Despite some characters' efforts, love is not logical, predictable, or even controllable. In Mansfield Park, characters constantly fall in love with people they'd rather not love. They fall for people who don't love them back, they try to love people whom they can't, and they try to fall out of love with people and fail. Love is very messy and very confusing here. It challenges characters' attitudes and preconceptions. But there is an exception to all this drama. Fanny experiences love as practically predictable. Her love for Edmund doesn't make her change; rather it reaffirms who she is. It's questionable as to whether or not love is preferable at its messiest or at its safest.
Questions About Love
- Love in Mansfield Park is definitely not logical or even reasonable. But some couples in the book are more mystifying than others. Are there any couples, or even crushes and one-way attractions, that you find unbelievable? If so, what's the effect of these questionable pairs on the narrative? Are these confusing romances thematically important in any way?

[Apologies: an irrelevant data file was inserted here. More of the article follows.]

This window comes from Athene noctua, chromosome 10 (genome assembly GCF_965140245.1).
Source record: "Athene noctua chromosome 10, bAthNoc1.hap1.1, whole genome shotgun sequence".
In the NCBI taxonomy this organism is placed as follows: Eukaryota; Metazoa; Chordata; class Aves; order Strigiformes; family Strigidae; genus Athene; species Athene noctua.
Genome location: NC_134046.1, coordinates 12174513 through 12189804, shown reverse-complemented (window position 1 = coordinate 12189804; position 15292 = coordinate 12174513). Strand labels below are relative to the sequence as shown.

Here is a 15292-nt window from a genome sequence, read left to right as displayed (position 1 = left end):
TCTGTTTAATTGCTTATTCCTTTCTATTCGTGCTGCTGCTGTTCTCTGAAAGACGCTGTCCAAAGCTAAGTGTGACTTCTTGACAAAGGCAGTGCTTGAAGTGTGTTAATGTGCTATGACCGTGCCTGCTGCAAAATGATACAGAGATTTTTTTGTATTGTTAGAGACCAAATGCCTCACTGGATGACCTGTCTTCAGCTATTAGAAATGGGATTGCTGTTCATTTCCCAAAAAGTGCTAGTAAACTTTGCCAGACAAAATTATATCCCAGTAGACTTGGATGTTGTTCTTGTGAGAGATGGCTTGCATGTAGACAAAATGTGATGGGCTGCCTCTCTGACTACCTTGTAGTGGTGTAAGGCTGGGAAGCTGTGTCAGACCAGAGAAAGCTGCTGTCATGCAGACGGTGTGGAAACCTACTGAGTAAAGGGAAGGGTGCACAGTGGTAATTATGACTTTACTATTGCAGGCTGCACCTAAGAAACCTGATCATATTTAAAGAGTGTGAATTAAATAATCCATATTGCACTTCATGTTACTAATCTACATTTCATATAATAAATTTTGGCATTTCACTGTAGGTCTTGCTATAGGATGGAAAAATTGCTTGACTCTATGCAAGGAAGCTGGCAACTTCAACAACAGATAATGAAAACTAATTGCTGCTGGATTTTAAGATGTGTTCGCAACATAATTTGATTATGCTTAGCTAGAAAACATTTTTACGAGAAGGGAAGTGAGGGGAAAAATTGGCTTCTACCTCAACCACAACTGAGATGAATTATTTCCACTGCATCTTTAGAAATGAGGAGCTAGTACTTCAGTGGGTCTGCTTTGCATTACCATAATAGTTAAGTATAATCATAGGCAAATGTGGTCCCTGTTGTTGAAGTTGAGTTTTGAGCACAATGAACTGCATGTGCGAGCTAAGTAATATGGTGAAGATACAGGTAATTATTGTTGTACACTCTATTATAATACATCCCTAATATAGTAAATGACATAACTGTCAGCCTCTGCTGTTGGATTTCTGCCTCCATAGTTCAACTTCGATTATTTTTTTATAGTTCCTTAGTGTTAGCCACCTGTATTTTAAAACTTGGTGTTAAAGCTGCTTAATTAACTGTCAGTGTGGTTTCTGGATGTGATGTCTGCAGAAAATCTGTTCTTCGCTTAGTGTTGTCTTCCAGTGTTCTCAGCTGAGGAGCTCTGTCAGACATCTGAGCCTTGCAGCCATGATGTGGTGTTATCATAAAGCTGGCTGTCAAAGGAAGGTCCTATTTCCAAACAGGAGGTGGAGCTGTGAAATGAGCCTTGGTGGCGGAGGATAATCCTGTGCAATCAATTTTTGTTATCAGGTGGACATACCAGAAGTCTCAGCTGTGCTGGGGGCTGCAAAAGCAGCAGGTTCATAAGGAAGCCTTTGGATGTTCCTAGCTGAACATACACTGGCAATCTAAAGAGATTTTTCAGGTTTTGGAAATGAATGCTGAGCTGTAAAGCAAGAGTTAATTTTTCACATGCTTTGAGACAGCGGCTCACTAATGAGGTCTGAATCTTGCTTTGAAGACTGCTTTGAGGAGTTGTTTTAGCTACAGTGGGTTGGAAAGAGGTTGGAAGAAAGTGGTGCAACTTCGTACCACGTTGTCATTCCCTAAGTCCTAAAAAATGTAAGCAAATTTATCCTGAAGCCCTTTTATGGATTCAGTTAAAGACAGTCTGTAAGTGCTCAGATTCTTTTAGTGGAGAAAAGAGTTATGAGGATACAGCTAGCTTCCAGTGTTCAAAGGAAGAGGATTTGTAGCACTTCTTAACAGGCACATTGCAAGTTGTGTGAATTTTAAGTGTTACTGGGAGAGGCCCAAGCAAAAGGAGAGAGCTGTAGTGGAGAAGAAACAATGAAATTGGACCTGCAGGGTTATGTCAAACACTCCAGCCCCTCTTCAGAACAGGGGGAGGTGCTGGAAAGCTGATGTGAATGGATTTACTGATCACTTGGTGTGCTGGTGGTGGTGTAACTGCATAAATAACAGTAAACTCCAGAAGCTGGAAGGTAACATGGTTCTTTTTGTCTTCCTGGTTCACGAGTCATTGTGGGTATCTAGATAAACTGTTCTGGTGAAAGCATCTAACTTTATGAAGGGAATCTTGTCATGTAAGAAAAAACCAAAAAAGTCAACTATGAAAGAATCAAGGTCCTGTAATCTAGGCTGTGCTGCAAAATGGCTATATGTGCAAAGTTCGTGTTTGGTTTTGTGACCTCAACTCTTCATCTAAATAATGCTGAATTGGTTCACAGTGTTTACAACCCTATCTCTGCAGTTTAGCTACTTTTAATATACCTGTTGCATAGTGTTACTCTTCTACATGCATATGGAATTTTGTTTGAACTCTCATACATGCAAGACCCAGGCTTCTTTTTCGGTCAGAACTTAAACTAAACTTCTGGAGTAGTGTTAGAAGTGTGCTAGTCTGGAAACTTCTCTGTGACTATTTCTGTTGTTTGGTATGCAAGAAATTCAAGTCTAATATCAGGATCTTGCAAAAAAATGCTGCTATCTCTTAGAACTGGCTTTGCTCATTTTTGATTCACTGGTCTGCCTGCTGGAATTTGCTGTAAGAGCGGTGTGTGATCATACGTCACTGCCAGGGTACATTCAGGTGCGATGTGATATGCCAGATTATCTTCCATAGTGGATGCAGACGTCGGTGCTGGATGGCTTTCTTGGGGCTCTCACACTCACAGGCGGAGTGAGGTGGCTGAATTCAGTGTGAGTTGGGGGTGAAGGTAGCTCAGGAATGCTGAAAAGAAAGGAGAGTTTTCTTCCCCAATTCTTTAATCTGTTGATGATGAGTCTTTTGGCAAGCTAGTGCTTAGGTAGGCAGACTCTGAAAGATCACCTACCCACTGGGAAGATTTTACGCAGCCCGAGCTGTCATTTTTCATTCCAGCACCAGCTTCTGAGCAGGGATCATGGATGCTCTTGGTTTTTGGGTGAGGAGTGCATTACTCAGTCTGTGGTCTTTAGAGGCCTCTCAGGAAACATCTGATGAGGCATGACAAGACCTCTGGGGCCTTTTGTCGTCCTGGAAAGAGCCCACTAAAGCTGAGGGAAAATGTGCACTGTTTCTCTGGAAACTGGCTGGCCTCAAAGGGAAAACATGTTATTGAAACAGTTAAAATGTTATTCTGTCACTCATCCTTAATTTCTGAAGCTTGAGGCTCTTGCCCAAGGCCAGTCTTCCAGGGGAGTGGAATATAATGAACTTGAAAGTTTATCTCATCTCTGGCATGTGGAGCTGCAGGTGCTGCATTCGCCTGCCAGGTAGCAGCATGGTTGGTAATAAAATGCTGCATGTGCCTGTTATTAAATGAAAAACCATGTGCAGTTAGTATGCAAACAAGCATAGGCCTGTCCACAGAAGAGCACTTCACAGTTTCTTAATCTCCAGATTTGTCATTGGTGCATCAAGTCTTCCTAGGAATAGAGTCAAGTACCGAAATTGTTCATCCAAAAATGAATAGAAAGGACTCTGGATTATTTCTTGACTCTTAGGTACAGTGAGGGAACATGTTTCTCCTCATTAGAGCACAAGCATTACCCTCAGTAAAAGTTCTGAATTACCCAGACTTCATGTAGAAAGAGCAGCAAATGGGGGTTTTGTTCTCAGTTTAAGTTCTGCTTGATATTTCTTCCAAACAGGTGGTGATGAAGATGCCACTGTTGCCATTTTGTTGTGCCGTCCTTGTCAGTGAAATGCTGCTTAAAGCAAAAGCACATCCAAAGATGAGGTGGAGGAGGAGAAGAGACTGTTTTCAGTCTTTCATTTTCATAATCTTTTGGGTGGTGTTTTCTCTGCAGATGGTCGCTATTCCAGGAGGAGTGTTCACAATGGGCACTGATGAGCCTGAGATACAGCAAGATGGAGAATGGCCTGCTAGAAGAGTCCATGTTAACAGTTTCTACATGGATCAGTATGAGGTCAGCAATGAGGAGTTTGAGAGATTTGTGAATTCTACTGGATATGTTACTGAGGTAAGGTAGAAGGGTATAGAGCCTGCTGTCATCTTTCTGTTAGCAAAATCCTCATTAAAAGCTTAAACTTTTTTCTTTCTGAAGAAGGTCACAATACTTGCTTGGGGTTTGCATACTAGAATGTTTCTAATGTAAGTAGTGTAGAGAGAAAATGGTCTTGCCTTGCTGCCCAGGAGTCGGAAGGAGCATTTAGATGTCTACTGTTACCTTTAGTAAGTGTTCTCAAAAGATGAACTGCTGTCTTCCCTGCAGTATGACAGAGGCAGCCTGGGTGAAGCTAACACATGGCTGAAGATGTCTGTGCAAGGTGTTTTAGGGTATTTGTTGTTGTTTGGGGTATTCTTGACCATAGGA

- Do Mary and Edmund prove the old adage "opposite attract," or do the two actually have a lot in common?
- The narrator tells us that, while Fanny knows her own meaning, she has limited awareness of her own manner and what she's projecting to other people. If this is the case, then how was Fanny able to get through the whole book with no one suspecting that she loved Edmund? Was Fanny really good at hiding it, or did other characters just assume things about Fanny and not notice? Do you think some characters might have known she loved Edmund?
- Do you think Henry genuinely loves Fanny? Was he ever in love with Maria?
- If Henry hadn't run off with Maria, would Fanny have eventually learned to love him?
Chew on This
Edmund's romance with Fanny is inevitable given Fanny's status as a protagonist; she has to get what she wants in the end.
If Fanny had taken the chance, she actually could have fallen in love with Henry and could have been happy with him.